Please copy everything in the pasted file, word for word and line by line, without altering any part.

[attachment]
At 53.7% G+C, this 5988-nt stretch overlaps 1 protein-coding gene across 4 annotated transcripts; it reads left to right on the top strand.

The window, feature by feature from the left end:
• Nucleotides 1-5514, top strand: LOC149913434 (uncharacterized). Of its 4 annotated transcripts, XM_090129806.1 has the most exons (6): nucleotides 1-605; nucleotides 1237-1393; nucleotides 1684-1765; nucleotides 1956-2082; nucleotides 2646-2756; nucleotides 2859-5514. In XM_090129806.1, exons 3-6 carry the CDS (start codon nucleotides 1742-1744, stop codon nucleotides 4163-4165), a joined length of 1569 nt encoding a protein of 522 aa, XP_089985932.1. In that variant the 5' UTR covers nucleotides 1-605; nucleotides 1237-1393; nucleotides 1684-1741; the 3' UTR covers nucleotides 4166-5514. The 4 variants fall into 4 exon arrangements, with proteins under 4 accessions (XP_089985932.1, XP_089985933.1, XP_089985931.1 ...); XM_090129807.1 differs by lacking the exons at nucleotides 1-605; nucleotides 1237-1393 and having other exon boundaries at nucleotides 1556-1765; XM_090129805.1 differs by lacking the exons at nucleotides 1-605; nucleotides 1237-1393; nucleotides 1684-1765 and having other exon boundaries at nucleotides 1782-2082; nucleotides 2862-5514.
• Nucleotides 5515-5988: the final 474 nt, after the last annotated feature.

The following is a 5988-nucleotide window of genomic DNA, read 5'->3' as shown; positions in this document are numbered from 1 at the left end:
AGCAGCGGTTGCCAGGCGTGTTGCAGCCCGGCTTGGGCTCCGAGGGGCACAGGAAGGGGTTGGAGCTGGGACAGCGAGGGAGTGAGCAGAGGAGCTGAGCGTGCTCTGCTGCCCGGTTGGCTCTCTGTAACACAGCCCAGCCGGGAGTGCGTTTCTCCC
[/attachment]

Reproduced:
At 53.7% G+C, this 5988-nt stretch overlaps 1 protein-coding gene across 4 annotated transcripts; it reads left to right on the top strand.

The window, feature by feature from the left end:
• Nucleotides 1-5514, top strand: LOC149913434 (uncharacterized). Of its 4 annotated transcripts, XM_090129806.1 has the most exons (6): nucleotides 1-605; nucleotides 1237-1393; nucleotides 1684-1765; nucleotides 1956-2082; nucleotides 2646-2756; nucleotides 2859-5514. In XM_090129806.1, exons 3-6 carry the CDS (start codon nucleotides 1742-1744, stop codon nucleotides 4163-4165), a joined length of 1569 nt encoding a protein of 522 aa, XP_089985932.1. In that variant the 5' UTR covers nucleotides 1-605; nucleotides 1237-1393; nucleotides 1684-1741; the 3' UTR covers nucleotides 4166-5514. The 4 variants fall into 4 exon arrangements, with proteins under 4 accessions (XP_089985932.1, XP_089985933.1, XP_089985931.1 ...); XM_090129807.1 differs by lacking the exons at nucleotides 1-605; nucleotides 1237-1393 and having other exon boundaries at nucleotides 1556-1765; XM_090129805.1 differs by lacking the exons at nucleotides 1-605; nucleotides 1237-1393; nucleotides 1684-1765 and having other exon boundaries at nucleotides 1782-2082; nucleotides 2862-5514.
• Nucleotides 5515-5988: the final 474 nt, after the last annotated feature.

The following is a 5988-nucleotide window of genomic DNA, read 5'->3' as shown; positions in this document are numbered from 1 at the left end:
AGCAGCGGTTGCCAGGCGTGTTGCAGCCCGGCTTGGGCTCCGAGGGGCACAGGAAGGGGTTGGAGCTGGGACAGCGAGGGAGTGAGCAGAGGAGCTGAGCGTGCTCTGCTGCCCGGTTGGCTCTCTGTAACACAGCCCAGCCGGGAGTGCGTTTCTCCC